(Editors Note: NCFP is pleased to host this blog from our 20th Anniversary sponsor, Foundant Technologies. For information about becoming a sponsor click here.)
Picture this: you search for months to find the right solution to help you and your board become more efficient at grants management, financial reporting, and project management. Finally, you’ve done all the research, run all the numbers, and taken all the necessary steps to move forward. You jump in with both feet, invigorated by the panacea to all your board management challenges. You input all the information needed to make you the smooth running machine you know your board can be. Then, two months later, nothing. All that hard work and money for your shiny new software to sit dormant, gathering dust like an old souvenir.
What happened? You know it was the right fit. So, why didn’t it work the way you’d planned? Chances are, your grand plan fell apart at the word implementation. The best software solution in the world won’t walk in the door and magically make you and your board use it. But, there are some solid steps you can take to correctly implement new technology the first time around.
6 Strategies for Success
1. Choose a Partner, Not Just a Vendor
You can set yourself up for success by making smart choices about the company who provides the technology you rely on. References, reviews, and case studies should be your first stop during your technology buying journey. They’ll help you understand what it will be like working with a vendor, what they have been able to do for other organizations, and whether or not they’ll be with you for the long haul. Above all else, you deserve great customer service, and shouldn’t settle for anything less.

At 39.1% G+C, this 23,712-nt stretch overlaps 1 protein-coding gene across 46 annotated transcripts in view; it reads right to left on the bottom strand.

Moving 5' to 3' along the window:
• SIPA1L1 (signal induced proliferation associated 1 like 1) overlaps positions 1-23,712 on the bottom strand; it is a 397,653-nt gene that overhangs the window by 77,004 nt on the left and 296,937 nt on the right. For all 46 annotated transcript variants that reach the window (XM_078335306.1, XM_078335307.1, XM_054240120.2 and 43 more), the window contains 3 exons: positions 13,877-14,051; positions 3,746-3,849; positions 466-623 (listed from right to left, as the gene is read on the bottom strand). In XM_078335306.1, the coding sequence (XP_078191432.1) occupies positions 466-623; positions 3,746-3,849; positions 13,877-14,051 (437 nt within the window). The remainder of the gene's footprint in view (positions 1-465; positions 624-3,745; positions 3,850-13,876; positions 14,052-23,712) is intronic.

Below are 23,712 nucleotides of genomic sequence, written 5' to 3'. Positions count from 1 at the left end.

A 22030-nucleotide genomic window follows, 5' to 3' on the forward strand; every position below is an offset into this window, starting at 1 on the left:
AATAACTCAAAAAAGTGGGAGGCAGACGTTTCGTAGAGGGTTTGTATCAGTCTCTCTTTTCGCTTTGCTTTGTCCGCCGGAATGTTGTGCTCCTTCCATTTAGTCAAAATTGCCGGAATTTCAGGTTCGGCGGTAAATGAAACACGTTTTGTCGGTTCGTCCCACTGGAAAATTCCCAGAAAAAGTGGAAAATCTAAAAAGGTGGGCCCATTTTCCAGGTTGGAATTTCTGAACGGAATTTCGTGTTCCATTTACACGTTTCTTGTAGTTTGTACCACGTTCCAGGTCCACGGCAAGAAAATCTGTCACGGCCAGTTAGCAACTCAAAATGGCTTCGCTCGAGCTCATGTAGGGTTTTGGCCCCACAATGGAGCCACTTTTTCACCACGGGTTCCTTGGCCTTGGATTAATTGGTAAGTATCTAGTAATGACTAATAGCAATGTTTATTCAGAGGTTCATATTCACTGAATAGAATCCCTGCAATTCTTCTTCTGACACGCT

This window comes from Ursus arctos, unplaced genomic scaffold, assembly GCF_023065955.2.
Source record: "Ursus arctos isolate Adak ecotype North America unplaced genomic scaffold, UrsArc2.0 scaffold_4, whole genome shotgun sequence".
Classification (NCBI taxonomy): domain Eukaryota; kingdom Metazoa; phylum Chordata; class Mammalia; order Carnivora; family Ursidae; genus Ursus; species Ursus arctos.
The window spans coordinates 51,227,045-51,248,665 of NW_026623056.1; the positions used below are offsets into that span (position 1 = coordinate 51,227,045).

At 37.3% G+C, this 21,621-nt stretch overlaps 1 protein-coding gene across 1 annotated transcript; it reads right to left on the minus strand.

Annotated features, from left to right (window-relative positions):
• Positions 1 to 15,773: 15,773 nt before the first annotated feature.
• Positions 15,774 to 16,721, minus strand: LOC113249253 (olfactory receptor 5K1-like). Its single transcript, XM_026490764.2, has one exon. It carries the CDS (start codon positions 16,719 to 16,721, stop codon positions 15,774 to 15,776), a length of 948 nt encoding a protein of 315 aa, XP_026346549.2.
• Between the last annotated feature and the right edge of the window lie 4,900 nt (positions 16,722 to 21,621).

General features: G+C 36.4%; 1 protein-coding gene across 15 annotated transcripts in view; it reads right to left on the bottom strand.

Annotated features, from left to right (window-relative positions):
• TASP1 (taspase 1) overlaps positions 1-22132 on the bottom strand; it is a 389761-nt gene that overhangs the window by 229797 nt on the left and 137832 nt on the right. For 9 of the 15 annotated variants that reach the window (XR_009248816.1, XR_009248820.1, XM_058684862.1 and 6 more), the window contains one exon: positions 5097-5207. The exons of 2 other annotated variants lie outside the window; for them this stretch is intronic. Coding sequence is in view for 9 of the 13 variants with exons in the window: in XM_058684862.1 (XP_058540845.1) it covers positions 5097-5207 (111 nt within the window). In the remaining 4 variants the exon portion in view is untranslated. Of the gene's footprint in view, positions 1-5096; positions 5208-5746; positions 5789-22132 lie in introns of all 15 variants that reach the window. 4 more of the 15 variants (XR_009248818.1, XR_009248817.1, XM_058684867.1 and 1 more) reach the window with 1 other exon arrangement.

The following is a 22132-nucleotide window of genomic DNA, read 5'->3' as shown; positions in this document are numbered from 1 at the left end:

If a vendor’s support is a necessary element, the best way to be sure you are choosing the right vendor is to ask for references. You should feel comfortable asking to speak with as many people as it takes to give you confidence. If you can find references through back channel sources that are not provided by the vendor, these are often the most insightful.
Mark Larimer, VP of Client Success | Foundant Technologies
As a member of NCFP’s extended network, you have the wonderful benefit of all the other family foundations who may have made a similar decision at some point. Reach out and ask for recommendations or “learned the hard way” lessons on which vendors are truly long-term partners in their success.
Start with a little show-and-tell. Show your board the solution you’ve decided to implement and explain the features, how it works, and how you envision it helping. Then, allow them time to tell you what they think, ask questions, and experiment with the technology. If you’ve been working with a vendor, they should be able to join you to explain some use cases and how they’ve seen other organizations use the same software in similar situations. There’s nothing like real-life examples to help illustrate what a new piece of technology will mean for you and your team.
3. Plan of Action
Have a solid plan of action, not only for how you’re going to implement new technology, but also how you’re going to keep it sustainable as your needs change. Think short term objectives that clearly translate into long term goals.
If your goal is to have everyone up and running within six months, then you should outline – in small, actionable steps – what that will look like. That way, the rollout won’t overwhelm your board or any one individual.
A high stakes technology solution should have great customer service and support to help you set these goals and implement them. Don’t reinvent the wheel! Ask your vendor for best practice advice. Chances are, they’ve seen success with other clients’ and can give you some tips. Then, adjust and adopt it as your own.